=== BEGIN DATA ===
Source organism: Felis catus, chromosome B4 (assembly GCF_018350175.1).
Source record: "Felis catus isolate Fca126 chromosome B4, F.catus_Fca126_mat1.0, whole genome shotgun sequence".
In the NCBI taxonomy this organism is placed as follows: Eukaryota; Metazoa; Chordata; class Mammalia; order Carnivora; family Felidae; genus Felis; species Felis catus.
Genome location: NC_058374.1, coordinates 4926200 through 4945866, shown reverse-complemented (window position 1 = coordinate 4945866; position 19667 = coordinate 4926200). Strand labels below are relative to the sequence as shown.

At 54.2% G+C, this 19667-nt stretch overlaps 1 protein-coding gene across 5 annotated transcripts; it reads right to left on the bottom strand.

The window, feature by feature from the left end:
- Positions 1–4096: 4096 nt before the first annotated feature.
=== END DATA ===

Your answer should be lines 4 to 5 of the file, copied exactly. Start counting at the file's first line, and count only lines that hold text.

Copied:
Genome location: NC_058374.1, coordinates 4926200 through 4945866, shown reverse-complemented (window position 1 = coordinate 4945866; position 19667 = coordinate 4926200). Strand labels below are relative to the sequence as shown.

At 54.2% G+C, this 19667-nt stretch overlaps 1 protein-coding gene across 5 annotated transcripts; it reads right to left on the bottom strand.